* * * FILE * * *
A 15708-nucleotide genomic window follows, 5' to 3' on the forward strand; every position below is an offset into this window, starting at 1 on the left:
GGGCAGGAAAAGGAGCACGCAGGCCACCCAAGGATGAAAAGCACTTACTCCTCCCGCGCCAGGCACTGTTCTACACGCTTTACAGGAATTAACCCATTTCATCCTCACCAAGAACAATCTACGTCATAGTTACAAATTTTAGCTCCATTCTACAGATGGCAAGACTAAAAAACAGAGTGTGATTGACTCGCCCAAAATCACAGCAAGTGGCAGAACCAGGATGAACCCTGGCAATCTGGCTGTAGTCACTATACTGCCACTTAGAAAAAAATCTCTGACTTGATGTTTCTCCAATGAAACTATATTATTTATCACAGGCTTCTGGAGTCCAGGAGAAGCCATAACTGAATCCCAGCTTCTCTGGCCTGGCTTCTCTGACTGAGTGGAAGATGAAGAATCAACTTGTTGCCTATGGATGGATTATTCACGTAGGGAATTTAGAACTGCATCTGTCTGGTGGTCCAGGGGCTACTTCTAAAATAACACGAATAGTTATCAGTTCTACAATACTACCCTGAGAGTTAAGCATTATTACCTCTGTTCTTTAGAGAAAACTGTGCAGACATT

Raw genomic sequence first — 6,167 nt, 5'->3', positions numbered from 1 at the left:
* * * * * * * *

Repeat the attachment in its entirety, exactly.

A 15708-nucleotide genomic window follows, 5' to 3' on the forward strand; every position below is an offset into this window, starting at 1 on the left:
GGGCAGGAAAAGGAGCACGCAGGCCACCCAAGGATGAAAAGCACTTACTCCTCCCGCGCCAGGCACTGTTCTACACGCTTTACAGGAATTAACCCATTTCATCCTCACCAAGAACAATCTACGTCATAGTTACAAATTTTAGCTCCATTCTACAGATGGCAAGACTAAAAAACAGAGTGTGATTGACTCGCCCAAAATCACAGCAAGTGGCAGAACCAGGATGAACCCTGGCAATCTGGCTGTAGTCACTATACTGCCACTTAGAAAAAAATCTCTGACTTGATGTTTCTCCAATGAAACTATATTATTTATCACAGGCTTCTGGAGTCCAGGAGAAGCCATAACTGAATCCCAGCTTCTCTGGCCTGGCTTCTCTGACTGAGTGGAAGATGAAGAATCAACTTGTTGCCTATGGATGGATTATTCACGTAGGGAATTTAGAACTGCATCTGTCTGGTGGTCCAGGGGCTACTTCTAAAATAACACGAATAGTTATCAGTTCTACAATACTACCCTGAGAGTTAAGCATTATTACCTCTGTTCTTTAGAGAAAACTGTGCAGACATT

Raw genomic sequence first — 6,167 nt, 5'->3', positions numbered from 1 at the left: